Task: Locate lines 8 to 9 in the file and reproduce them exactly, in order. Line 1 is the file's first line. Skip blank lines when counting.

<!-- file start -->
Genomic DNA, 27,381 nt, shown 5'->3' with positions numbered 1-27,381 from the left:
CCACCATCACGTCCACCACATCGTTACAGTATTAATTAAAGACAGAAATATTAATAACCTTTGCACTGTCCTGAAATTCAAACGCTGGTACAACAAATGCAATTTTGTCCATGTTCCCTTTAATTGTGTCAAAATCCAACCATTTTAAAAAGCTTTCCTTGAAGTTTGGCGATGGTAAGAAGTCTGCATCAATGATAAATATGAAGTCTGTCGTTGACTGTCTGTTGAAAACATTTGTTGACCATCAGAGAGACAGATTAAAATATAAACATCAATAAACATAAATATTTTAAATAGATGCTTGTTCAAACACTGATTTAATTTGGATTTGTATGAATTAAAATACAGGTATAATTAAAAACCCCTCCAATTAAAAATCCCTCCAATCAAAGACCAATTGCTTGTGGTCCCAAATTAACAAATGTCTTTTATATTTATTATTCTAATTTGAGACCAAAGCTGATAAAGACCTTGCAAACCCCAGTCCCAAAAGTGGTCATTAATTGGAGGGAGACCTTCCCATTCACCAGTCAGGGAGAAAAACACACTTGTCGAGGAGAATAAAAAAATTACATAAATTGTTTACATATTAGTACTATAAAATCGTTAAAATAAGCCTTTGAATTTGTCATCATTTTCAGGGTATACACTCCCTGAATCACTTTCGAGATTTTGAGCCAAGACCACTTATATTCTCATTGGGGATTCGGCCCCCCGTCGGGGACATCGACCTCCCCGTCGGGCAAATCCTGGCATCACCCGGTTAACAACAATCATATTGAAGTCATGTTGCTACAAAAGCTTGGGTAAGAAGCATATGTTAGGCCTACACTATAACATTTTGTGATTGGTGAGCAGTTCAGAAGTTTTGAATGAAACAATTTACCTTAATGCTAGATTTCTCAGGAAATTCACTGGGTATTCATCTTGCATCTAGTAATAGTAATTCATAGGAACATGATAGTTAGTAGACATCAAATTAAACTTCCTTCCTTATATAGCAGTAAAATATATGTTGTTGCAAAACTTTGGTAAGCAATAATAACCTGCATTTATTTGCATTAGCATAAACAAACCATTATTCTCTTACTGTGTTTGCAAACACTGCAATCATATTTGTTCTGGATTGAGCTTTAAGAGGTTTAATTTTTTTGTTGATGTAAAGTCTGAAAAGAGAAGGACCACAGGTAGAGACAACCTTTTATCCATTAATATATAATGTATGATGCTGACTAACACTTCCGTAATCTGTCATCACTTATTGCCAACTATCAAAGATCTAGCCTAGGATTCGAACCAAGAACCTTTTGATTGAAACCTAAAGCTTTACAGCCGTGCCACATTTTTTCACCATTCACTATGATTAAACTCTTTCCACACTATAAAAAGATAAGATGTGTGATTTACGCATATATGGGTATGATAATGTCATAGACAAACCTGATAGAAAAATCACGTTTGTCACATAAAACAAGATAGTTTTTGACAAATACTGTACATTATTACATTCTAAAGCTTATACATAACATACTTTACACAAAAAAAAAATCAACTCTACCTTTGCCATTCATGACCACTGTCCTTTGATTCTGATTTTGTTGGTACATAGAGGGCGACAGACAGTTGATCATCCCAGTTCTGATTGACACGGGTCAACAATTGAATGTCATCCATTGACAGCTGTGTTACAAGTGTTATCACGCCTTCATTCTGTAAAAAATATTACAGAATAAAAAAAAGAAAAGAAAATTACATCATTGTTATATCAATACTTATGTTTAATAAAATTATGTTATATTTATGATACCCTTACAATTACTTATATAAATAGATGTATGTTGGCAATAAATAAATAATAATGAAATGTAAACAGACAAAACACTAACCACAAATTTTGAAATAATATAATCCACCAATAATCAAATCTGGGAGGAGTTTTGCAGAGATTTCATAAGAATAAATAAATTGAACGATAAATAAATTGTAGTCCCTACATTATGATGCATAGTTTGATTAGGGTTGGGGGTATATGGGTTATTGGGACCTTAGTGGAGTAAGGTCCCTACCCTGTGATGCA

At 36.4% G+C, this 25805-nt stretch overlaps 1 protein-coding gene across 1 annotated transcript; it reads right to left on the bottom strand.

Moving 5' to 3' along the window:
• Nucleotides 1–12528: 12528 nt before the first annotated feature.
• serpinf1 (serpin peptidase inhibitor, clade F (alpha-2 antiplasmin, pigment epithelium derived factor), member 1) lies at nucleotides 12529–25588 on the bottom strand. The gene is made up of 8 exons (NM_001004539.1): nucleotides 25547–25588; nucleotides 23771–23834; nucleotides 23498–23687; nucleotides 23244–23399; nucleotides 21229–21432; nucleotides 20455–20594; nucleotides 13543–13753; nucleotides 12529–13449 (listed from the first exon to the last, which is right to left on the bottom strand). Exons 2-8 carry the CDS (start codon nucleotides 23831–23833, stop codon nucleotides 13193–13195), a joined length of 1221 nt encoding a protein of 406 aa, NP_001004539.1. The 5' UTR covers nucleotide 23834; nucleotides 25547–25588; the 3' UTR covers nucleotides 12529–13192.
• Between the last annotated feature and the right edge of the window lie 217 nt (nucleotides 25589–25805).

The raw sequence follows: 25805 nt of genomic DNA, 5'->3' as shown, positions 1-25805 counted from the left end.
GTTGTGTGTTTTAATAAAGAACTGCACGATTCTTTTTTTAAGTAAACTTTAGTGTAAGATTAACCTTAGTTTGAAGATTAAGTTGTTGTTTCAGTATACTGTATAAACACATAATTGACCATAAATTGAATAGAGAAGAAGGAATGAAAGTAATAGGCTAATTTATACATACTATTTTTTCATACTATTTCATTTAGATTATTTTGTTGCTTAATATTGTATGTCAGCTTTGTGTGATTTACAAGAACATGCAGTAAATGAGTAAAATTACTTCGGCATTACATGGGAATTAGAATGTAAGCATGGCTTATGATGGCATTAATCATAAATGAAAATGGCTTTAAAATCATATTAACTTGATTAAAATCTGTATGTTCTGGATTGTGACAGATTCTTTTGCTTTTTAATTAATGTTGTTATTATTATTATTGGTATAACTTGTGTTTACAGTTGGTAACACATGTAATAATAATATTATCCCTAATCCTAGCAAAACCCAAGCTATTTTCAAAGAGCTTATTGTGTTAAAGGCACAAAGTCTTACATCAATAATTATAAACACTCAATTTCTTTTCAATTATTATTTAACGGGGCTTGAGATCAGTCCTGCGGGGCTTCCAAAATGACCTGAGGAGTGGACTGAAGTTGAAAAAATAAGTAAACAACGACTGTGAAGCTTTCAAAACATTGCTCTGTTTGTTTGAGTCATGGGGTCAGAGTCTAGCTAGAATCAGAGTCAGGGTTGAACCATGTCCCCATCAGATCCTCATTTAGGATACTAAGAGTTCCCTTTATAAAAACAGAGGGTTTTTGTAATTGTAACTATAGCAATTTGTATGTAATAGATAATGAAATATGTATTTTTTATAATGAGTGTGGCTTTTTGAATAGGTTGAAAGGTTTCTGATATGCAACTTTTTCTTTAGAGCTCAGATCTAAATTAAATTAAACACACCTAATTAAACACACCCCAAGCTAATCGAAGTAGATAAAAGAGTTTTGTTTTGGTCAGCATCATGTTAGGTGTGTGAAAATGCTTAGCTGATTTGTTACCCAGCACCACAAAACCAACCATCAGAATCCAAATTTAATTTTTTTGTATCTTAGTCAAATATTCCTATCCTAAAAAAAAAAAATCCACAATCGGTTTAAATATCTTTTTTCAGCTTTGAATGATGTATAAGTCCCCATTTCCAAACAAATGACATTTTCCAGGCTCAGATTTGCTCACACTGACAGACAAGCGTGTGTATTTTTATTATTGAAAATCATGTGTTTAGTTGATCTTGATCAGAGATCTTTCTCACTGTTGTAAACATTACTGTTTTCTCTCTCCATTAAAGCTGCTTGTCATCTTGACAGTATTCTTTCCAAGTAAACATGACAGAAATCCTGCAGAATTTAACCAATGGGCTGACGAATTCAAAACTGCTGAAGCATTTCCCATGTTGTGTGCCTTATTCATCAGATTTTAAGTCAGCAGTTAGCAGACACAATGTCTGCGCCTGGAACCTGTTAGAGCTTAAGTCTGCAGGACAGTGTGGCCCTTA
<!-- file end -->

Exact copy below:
The raw sequence follows: 25805 nt of genomic DNA, 5'->3' as shown, positions 1-25805 counted from the left end.
GTTGTGTGTTTTAATAAAGAACTGCACGATTCTTTTTTTAAGTAAACTTTAGTGTAAGATTAACCTTAGTTTGAAGATTAAGTTGTTGTTTCAGTATACTGTATAAACACATAATTGACCATAAATTGAATAGAGAAGAAGGAATGAAAGTAATAGGCTAATTTATACATACTATTTTTTCATACTATTTCATTTAGATTATTTTGTTGCTTAATATTGTATGTCAGCTTTGTGTGATTTACAAGAACATGCAGTAAATGAGTAAAATTACTTCGGCATTACATGGGAATTAGAATGTAAGCATGGCTTATGATGGCATTAATCATAAATGAAAATGGCTTTAAAATCATATTAACTTGATTAAAATCTGTATGTTCTGGATTGTGACAGATTCTTTTGCTTTTTAATTAATGTTGTTATTATTATTATTGGTATAACTTGTGTTTACAGTTGGTAACACATGTAATAATAATATTATCCCTAATCCTAGCAAAACCCAAGCTATTTTCAAAGAGCTTATTGTGTTAAAGGCACAAAGTCTTACATCAATAATTATAAACACTCAATTTCTTTTCAATTATTATTTAACGGGGCTTGAGATCAGTCCTGCGGGGCTTCCAAAATGACCTGAGGAGTGGACTGAAGTTGAAAAAATAAGTAAACAACGACTGTGAAGCTTTCAAAACATTGCTCTGTTTGTTTGAGTCATGGGGTCAGAGTCTAGCTAGAATCAGAGTCAGGGTTGAACCATGTCCCCATCAGATCCTCATTTAGGATACTAAGAGTTCCCTTTATAAAAACAGAGGGTTTTTGTAATTGTAACTATAGCAATTTGTATGTAATAGATAATGAAATATGTATTTTTTATAATGAGTGTGGCTTTTTGAATAGGTTGAAAGGTTTCTGATATGCAACTTTTTCTTTAGAGCTCAGATCTAAATTAAATTAAACACACCTAATTAAACACACCCCAAGCTAATCGAAGTAGATAAAAGAGTTTTGTTTTGGTCAGCATCATGTTAGGTGTGTGAAAATGCTTAGCTGATTTGTTACCCAGCACCACAAAACCAACCATCAGAATCCAAATTTAATTTTTTTGTATCTTAGTCAAATATTCCTATCCTAAAAAAAAAAAATCCACAATCGGTTTAAATATCTTTTTTCAGCTTTGAATGATGTATAAGTCCCCATTTCCAAACAAATGACATTTTCCAGGCTCAGATTTGCTCACACTGACAGACAAGCGTGTGTATTTTTATTATTGAAAATCATGTGTTTAGTTGATCTTGATCAGAGATCTTTCTCACTGTTGTAAACATTACTGTTTTCTCTCTCCATTAAAGCTGCTTGTCATCTTGACAGTATTCTTTCCAAGTAAACATGACAGAAATCCTGCAGAATTTAACCAATGGGCTGACGAATTCAAAACTGCTGAAGCATTTCCCATGTTGTGTGCCTTATTCATCAGATTTTAAGTCAGCAGTTAGCAGACACAATGTCTGCGCCTGGAACCTGTTAGAGCTTAAGTCTGCAGGACAGTGTGGCCCTTA